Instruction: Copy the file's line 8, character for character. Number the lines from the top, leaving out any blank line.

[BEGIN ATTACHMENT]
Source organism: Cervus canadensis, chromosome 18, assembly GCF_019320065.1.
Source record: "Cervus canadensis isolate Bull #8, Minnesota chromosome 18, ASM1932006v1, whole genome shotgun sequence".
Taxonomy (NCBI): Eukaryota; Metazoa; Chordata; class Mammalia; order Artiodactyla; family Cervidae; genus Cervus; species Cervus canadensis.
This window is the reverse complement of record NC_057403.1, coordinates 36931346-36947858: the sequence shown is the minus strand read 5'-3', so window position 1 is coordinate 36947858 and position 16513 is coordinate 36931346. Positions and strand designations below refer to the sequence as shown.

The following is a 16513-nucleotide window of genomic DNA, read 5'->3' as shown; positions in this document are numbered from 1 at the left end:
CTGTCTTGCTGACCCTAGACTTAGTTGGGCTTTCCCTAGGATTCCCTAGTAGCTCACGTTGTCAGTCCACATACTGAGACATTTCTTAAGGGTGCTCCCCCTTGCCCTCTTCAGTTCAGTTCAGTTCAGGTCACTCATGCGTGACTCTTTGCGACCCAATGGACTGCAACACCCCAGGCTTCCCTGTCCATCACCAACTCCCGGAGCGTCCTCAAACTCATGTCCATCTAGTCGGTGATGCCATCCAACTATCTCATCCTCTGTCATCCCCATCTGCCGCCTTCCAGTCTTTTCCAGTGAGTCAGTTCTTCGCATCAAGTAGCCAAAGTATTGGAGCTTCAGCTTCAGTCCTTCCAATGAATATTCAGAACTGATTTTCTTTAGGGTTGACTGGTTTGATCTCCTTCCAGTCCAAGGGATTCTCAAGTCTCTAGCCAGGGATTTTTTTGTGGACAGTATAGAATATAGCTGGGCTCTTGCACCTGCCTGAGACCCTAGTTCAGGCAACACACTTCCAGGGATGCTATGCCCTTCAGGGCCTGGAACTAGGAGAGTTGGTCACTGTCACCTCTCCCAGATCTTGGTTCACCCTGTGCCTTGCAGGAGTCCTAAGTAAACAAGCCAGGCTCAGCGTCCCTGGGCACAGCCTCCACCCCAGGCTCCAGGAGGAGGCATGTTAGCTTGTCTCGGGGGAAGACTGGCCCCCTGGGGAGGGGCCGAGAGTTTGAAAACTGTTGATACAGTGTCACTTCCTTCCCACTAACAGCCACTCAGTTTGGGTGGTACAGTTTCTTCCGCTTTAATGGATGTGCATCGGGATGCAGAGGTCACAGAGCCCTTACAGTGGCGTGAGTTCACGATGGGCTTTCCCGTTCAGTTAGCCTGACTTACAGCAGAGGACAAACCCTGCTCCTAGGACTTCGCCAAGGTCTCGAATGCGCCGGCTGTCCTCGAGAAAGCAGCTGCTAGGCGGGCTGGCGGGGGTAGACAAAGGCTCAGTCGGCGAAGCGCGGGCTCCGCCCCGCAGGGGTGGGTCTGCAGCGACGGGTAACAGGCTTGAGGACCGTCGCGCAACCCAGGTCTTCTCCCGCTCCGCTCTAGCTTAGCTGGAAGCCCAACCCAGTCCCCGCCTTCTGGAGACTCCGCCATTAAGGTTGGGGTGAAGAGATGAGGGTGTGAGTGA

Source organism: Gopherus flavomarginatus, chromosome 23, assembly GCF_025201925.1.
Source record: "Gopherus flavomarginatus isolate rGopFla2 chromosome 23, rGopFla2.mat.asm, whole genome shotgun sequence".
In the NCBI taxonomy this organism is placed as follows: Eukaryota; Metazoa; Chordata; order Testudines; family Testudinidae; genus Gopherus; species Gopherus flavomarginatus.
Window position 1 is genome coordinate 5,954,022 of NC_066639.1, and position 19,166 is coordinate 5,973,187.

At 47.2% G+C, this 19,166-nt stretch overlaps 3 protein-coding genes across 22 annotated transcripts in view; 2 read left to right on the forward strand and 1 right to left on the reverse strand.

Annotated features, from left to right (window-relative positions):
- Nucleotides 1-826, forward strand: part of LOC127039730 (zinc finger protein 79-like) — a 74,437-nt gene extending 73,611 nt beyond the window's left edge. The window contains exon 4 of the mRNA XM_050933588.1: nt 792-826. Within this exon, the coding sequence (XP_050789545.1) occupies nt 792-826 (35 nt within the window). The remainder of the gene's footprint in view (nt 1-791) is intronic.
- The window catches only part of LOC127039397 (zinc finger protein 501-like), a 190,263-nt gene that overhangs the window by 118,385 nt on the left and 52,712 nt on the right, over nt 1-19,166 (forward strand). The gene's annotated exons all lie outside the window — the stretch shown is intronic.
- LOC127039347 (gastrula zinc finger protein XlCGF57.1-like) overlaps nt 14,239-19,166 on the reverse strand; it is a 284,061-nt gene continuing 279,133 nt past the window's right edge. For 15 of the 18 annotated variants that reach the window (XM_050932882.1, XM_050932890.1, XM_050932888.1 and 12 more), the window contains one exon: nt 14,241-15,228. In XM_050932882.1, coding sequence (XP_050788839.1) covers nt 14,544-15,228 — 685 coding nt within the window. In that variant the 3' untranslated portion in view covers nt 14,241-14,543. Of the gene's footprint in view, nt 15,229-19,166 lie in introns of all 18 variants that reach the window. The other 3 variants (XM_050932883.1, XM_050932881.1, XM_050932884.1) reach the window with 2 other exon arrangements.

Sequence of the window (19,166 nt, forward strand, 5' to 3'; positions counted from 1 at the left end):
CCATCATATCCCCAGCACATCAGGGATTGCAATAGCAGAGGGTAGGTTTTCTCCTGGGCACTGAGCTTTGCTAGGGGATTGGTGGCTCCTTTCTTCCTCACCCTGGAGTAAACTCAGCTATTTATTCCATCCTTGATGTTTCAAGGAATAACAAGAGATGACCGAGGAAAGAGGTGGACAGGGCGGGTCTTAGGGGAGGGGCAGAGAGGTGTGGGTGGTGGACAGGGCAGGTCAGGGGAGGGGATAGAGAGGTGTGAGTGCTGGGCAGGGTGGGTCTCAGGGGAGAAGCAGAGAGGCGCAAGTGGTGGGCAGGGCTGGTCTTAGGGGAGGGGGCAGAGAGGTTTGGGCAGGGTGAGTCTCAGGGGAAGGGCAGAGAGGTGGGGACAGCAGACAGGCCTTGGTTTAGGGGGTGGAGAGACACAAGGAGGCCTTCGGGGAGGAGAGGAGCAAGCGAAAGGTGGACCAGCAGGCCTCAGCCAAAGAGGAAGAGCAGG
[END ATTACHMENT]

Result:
Source record: "Gopherus flavomarginatus isolate rGopFla2 chromosome 23, rGopFla2.mat.asm, whole genome shotgun sequence".